I’ve recently spent some time looking at the Glencore flotation and its implications for the composition of the FTSE-100 index and therefore, in turn, the investors in index funds which track the FTSE-100. I’ve now done some further work on the inherent biases of index funds and have come to be broad conclusion that they are best avoided by those who have a reasonable level of competence in investing. I have set out my reasons below.
A market capitalisation-weighted index gives larger weightings to more expensive companies (valued relative to their earnings/assets) and smaller weightings to cheaper companies. As companies become more expensive with higher price/earnings and price/book ratios, they gain higher weightings in the index and consequently index funds have to increase their holdings, selling their holdings of cheaper companies in order to do so. An index fund is therefore an automatic mechanism to buy high and sell low. I don’t recall this tactic ever being previously given as good investment advice. The chart on the right, sourced from Doddsville, shows how Credit Corp was added to and then removed from the the Australian stock indices. Although an extreme example, index funds are making similar economic transactions every day.
Not only does an index fund have larger weightings in more expensive companies (relative to cheaper companies that earn similar-sized profits) but also in larger companies relative to smaller companies. The result of this is the index funds tend to have the most significant portion of their assets in large, mature companies. The problem with this its that the largest companies in a stock market index are yesterday’s winners – they got to be the largest by delivering exceptional returns to investors over the course of many years. However, given the way industries develop, grow, mature and then decline – as shown in the chart below right – it is likely, barring a major reinvention led by a strong management team, that these companies will earn much lower returns in the future. An index fund is therefore mainly a portfolio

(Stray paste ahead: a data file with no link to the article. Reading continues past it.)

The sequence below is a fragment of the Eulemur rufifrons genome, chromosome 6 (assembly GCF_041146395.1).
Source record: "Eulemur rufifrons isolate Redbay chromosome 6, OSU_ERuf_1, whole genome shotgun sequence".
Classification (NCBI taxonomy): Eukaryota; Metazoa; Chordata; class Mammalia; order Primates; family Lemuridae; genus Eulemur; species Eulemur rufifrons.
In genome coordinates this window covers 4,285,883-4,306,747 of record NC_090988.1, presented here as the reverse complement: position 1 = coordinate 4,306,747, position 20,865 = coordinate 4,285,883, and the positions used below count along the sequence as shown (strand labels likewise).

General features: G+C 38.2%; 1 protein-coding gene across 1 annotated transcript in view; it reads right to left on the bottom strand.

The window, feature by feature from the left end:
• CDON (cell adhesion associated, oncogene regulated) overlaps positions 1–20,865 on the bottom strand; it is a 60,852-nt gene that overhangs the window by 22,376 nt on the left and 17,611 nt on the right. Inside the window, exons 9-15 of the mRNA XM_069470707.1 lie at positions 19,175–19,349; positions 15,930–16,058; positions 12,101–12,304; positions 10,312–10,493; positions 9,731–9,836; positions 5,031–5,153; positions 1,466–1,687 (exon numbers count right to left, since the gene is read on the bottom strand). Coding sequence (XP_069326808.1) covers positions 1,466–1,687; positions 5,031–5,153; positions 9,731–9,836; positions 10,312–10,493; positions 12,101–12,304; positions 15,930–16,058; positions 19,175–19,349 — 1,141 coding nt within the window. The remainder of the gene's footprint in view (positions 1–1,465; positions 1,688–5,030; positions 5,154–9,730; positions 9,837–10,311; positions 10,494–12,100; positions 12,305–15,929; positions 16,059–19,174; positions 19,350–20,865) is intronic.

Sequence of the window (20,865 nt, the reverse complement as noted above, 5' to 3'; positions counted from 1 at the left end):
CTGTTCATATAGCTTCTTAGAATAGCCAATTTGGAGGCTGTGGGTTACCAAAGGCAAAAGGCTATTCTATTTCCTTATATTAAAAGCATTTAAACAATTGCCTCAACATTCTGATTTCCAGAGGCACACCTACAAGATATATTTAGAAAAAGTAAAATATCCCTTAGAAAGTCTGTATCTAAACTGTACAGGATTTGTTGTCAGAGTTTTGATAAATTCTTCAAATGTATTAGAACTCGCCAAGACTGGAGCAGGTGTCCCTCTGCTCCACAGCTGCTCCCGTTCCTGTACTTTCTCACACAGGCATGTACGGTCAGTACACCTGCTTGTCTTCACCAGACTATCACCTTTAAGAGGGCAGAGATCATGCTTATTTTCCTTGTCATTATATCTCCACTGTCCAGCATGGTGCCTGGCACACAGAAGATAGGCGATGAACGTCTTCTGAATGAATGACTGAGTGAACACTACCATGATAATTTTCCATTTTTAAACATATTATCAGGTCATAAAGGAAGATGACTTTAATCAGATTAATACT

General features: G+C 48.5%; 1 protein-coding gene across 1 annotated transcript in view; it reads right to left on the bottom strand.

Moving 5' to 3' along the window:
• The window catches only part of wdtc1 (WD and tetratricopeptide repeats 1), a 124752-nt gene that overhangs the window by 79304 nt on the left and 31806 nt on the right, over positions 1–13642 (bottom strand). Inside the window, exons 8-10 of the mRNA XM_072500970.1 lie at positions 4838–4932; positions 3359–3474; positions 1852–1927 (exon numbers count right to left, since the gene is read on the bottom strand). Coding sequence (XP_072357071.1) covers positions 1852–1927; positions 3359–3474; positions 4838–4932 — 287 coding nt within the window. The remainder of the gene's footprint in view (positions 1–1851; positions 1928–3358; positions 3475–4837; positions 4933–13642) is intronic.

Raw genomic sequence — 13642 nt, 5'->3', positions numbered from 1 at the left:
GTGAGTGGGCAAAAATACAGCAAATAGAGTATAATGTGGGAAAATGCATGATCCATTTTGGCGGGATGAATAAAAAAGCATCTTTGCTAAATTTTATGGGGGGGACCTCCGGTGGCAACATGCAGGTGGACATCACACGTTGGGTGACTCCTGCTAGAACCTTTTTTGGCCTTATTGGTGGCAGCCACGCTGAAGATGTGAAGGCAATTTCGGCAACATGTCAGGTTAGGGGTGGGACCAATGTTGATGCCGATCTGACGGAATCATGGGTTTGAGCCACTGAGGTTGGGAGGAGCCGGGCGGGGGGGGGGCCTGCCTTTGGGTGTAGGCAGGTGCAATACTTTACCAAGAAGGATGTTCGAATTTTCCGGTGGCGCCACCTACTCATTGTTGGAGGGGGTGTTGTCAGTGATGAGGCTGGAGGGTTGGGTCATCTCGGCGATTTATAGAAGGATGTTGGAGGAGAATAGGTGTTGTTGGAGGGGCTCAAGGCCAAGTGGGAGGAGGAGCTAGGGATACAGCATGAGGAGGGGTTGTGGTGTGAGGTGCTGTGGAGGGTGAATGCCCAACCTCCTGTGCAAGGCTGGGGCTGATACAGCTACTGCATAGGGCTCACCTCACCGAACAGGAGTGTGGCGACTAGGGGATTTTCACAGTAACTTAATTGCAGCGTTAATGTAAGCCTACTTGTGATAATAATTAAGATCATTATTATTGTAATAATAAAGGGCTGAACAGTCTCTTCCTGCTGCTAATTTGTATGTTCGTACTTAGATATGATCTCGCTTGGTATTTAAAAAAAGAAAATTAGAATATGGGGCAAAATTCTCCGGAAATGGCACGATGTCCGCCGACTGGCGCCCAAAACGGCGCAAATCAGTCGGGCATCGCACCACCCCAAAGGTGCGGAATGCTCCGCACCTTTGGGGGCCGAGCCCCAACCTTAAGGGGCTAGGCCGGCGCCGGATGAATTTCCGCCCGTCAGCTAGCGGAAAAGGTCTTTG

of major mature companies, many of which only have years of decline ahead of them. For example, Eastman Kodak – a company whose business model was significantly undermined by the introduction of digital photography technology – was removed from the Dow Jones index in April 2004 at a share price of $26, some seven years after the price peaked at $90. Similarly, Genernal Motors wasn’t removed from the Dow Jones until it was nearing bankrutpcy in 2009, the share price having fallen from a peak of $93 in 2000 to $10 in late 2008. The as-yet-unidentified companies likely to achieve high total shareholder returns in the future are unlikely to be amongst the mega-cap stocks that dominate the indices and therefore also the index funds. Consequently, by buying into index funds an investor is putting a not inconsiderable proportion of his portfolio into mediocrity and decline.